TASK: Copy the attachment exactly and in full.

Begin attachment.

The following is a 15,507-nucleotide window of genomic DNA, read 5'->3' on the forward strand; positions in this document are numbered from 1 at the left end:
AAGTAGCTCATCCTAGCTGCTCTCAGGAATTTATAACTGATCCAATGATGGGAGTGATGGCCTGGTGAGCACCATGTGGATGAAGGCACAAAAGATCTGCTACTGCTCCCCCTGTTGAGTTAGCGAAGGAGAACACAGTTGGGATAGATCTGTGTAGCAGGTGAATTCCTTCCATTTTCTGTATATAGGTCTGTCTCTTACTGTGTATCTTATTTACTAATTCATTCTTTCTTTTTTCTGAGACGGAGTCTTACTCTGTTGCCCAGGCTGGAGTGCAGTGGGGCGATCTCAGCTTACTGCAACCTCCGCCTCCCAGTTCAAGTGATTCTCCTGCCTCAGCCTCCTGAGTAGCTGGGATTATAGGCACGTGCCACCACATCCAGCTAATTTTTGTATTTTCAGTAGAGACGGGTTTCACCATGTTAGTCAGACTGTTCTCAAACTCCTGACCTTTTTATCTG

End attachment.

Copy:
The following is a 15,507-nucleotide window of genomic DNA, read 5'->3' on the forward strand; positions in this document are numbered from 1 at the left end:
AAGTAGCTCATCCTAGCTGCTCTCAGGAATTTATAACTGATCCAATGATGGGAGTGATGGCCTGGTGAGCACCATGTGGATGAAGGCACAAAAGATCTGCTACTGCTCCCCCTGTTGAGTTAGCGAAGGAGAACACAGTTGGGATAGATCTGTGTAGCAGGTGAATTCCTTCCATTTTCTGTATATAGGTCTGTCTCTTACTGTGTATCTTATTTACTAATTCATTCTTTCTTTTTTCTGAGACGGAGTCTTACTCTGTTGCCCAGGCTGGAGTGCAGTGGGGCGATCTCAGCTTACTGCAACCTCCGCCTCCCAGTTCAAGTGATTCTCCTGCCTCAGCCTCCTGAGTAGCTGGGATTATAGGCACGTGCCACCACATCCAGCTAATTTTTGTATTTTCAGTAGAGACGGGTTTCACCATGTTAGTCAGACTGTTCTCAAACTCCTGACCTTTTTATCTG